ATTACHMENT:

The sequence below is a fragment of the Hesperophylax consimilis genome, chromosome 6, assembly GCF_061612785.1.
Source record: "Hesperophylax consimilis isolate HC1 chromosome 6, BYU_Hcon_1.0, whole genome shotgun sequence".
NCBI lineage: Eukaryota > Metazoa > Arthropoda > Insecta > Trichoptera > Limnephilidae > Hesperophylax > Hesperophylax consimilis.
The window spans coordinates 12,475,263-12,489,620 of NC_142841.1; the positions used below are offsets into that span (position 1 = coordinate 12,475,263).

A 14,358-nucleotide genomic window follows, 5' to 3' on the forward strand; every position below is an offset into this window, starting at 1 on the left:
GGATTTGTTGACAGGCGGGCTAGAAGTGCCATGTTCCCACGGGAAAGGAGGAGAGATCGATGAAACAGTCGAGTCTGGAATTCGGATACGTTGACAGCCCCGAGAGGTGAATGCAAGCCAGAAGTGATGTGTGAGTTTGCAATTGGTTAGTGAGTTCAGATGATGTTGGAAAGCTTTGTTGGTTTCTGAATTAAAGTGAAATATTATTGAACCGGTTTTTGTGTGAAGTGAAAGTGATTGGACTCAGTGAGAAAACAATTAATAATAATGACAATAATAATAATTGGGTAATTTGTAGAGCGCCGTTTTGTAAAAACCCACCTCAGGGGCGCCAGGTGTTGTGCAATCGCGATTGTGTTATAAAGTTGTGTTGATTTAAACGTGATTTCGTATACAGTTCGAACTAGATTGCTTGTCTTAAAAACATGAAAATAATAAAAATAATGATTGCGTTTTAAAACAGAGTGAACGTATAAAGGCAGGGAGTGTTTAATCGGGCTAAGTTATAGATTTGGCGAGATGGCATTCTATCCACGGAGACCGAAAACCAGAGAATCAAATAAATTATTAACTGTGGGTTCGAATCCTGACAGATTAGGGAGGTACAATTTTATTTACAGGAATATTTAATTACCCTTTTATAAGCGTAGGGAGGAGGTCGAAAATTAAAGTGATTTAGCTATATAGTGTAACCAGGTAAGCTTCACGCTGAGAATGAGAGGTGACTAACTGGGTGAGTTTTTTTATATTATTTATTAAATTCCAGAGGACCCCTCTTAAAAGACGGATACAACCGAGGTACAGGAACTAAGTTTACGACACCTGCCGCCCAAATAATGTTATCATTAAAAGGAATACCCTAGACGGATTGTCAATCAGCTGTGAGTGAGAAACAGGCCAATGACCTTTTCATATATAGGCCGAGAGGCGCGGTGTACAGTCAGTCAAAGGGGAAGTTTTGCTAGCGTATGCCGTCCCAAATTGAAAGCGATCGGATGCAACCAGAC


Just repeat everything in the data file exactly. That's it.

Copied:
The sequence below is a fragment of the Hesperophylax consimilis genome, chromosome 6, assembly GCF_061612785.1.
Source record: "Hesperophylax consimilis isolate HC1 chromosome 6, BYU_Hcon_1.0, whole genome shotgun sequence".
NCBI lineage: Eukaryota > Metazoa > Arthropoda > Insecta > Trichoptera > Limnephilidae > Hesperophylax > Hesperophylax consimilis.
The window spans coordinates 12,475,263-12,489,620 of NC_142841.1; the positions used below are offsets into that span (position 1 = coordinate 12,475,263).

A 14,358-nucleotide genomic window follows, 5' to 3' on the forward strand; every position below is an offset into this window, starting at 1 on the left:
GGATTTGTTGACAGGCGGGCTAGAAGTGCCATGTTCCCACGGGAAAGGAGGAGAGATCGATGAAACAGTCGAGTCTGGAATTCGGATACGTTGACAGCCCCGAGAGGTGAATGCAAGCCAGAAGTGATGTGTGAGTTTGCAATTGGTTAGTGAGTTCAGATGATGTTGGAAAGCTTTGTTGGTTTCTGAATTAAAGTGAAATATTATTGAACCGGTTTTTGTGTGAAGTGAAAGTGATTGGACTCAGTGAGAAAACAATTAATAATAATGACAATAATAATAATTGGGTAATTTGTAGAGCGCCGTTTTGTAAAAACCCACCTCAGGGGCGCCAGGTGTTGTGCAATCGCGATTGTGTTATAAAGTTGTGTTGATTTAAACGTGATTTCGTATACAGTTCGAACTAGATTGCTTGTCTTAAAAACATGAAAATAATAAAAATAATGATTGCGTTTTAAAACAGAGTGAACGTATAAAGGCAGGGAGTGTTTAATCGGGCTAAGTTATAGATTTGGCGAGATGGCATTCTATCCACGGAGACCGAAAACCAGAGAATCAAATAAATTATTAACTGTGGGTTCGAATCCTGACAGATTAGGGAGGTACAATTTTATTTACAGGAATATTTAATTACCCTTTTATAAGCGTAGGGAGGAGGTCGAAAATTAAAGTGATTTAGCTATATAGTGTAACCAGGTAAGCTTCACGCTGAGAATGAGAGGTGACTAACTGGGTGAGTTTTTTTATATTATTTATTAAATTCCAGAGGACCCCTCTTAAAAGACGGATACAACCGAGGTACAGGAACTAAGTTTACGACACCTGCCGCCCAAATAATGTTATCATTAAAAGGAATACCCTAGACGGATTGTCAATCAGCTGTGAGTGAGAAACAGGCCAATGACCTTTTCATATATAGGCCGAGAGGCGCGGTGTACAGTCAGTCAAAGGGGAAGTTTTGCTAGCGTATGCCGTCCCAAATTGAAAGCGATCGGATGCAACCAGAC